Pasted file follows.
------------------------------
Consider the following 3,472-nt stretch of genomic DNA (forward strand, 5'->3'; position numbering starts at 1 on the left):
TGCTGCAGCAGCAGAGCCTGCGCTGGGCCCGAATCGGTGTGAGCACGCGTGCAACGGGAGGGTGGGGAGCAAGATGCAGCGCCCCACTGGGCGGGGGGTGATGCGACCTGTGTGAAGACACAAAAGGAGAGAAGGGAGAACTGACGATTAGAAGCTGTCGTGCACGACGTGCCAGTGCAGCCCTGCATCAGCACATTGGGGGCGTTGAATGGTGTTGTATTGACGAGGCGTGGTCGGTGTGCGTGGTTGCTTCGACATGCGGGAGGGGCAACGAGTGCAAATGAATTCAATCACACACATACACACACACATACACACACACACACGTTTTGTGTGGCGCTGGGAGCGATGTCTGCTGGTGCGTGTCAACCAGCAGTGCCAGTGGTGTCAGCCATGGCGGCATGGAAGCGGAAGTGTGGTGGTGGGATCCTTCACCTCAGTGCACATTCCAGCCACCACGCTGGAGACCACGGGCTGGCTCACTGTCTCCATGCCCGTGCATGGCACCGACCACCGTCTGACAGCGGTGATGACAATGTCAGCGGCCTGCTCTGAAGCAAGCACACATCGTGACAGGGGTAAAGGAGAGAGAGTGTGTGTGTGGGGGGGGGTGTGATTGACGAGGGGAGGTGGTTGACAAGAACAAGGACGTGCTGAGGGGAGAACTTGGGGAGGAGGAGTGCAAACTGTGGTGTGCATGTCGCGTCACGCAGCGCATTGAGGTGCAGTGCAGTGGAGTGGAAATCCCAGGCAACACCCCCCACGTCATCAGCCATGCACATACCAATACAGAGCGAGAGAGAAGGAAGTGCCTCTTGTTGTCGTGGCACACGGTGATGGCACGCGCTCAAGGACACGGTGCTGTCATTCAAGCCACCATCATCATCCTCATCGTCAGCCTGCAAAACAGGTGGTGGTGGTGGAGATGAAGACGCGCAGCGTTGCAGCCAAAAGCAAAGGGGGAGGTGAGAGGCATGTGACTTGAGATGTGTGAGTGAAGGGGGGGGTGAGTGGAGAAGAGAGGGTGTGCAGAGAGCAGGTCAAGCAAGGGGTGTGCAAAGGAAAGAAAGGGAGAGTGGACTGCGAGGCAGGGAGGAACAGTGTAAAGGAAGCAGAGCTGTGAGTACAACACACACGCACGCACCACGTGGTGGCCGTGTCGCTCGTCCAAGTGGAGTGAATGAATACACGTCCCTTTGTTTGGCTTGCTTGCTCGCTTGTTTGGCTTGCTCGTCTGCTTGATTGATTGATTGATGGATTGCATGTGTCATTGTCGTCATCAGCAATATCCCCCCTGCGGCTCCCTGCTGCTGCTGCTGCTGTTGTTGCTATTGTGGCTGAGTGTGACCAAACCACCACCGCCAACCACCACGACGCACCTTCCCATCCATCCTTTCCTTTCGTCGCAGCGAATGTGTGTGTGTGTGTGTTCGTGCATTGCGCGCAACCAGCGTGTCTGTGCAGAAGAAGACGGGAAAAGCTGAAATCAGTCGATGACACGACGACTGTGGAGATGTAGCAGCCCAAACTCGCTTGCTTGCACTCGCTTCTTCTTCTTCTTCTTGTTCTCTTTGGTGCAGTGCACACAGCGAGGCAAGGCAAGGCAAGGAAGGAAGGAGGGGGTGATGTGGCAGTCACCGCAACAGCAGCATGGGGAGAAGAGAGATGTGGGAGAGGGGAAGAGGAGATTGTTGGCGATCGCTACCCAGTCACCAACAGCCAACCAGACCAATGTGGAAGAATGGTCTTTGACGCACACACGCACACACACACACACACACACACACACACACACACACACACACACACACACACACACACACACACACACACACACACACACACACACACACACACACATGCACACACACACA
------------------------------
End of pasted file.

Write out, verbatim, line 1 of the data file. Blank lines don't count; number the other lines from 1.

Consider the following 3,472-nt stretch of genomic DNA (forward strand, 5'->3'; position numbering starts at 1 on the left):